If your columnist were ever granted the power to unilaterally re-write Parliament’s standing orders – and I do sometimes dream of this (it’s been a full and exciting life, it really has) – there are a few standout areas that need a fairly substantial re-think. […]
Other countries make special concessions for budget debates, although they’re pretty minor.
In the UK, the only time anyone is allowed to consume alcohol in the House of Commons debating chamber is during the budget speech by the Chancellor of the Exchequer.
Fair enough, you might think – but of course the only person who is allowed to consume any alcohol is the Chancellor himself. Not, sadly, the listening MPs or anyone in the galleries.
It’s difficult to avoid a nagging feeling the Brits have got this the wrong way round.
I’m not going to suggest New Zealand allow drinking in the chamber by any MPs – although I’ve felt, down the years, that one or two MPs would benefit from the ingestion of some of the stronger narcotics.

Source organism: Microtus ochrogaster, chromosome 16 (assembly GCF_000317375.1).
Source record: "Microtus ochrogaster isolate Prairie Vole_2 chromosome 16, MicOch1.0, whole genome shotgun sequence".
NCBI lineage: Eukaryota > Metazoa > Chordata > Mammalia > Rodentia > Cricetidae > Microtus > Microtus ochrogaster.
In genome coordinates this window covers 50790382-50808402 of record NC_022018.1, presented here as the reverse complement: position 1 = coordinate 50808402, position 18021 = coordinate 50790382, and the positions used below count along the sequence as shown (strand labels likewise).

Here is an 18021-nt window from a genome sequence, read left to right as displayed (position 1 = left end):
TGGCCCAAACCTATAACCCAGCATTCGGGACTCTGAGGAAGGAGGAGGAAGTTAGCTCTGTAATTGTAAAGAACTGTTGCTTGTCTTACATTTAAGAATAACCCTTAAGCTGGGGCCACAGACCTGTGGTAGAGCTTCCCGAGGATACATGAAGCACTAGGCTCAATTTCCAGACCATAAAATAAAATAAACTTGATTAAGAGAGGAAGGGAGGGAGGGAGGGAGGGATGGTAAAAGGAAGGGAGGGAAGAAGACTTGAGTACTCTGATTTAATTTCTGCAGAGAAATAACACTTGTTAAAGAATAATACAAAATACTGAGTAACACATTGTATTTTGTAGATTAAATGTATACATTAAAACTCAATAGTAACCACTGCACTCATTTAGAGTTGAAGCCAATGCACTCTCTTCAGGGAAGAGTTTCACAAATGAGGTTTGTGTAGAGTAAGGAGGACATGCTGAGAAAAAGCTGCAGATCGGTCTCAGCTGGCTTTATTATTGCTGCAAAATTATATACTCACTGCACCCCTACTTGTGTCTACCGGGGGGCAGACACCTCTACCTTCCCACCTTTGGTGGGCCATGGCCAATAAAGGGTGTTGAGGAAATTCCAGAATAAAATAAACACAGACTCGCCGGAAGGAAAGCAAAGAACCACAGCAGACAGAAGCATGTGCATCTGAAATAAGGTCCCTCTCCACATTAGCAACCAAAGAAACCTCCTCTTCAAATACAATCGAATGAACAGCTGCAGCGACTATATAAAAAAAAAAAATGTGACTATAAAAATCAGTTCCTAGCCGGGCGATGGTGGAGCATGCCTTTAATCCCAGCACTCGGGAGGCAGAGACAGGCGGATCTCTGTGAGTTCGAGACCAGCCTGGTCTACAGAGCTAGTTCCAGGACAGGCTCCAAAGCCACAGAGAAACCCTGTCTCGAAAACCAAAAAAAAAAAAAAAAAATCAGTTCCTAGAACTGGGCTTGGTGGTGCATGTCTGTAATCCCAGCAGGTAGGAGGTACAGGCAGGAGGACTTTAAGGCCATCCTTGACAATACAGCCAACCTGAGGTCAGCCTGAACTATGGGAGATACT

No, I’d just change the dress code. Anyone taking part in the budget debate – especially the party leaders and finance spokespeople – would have to wear nothing but loin cloths, and bones through their noses.
They also would carry sticks for gesticulating with.
The centre of the debating chamber would be cleared, and be piled up with the previous budget’s fiscal strategy reports; estimates of appropriations; minister of finance speeches; budget forecasts; revisions of budget forecasts; revisions of revisions of budget forecasts; and explanations of why the revisions of the revisions of budget forecasts weren’t quite as accurate as everyone thought at the time. […]
Pile the documents into the middle of the chamber and set fire to the lot.
The budget debate would then be conducted around this pyre, with the various party leaders and finance spokespeople dancing around the fire in loin cloths, making faces at each other and pointing with bones and sticks.
Backbench MPs could beat drums as they do so, and chant and sing loudly.
This is, of course, pretty much what happens anyway, in allegorical terms.So here is Richard Thompson, live, in 1991 with a fine band that includes Shawn Colvin on acoustic rhythm and vocals, performing “A Bone Through Her Nose” from his 1986 album Daring Adventures. Dodgy visuals and a hum on the sound but it’s worth it for the witty lyrics and the guitar solos – the second one is amazing. Talk about scorchio: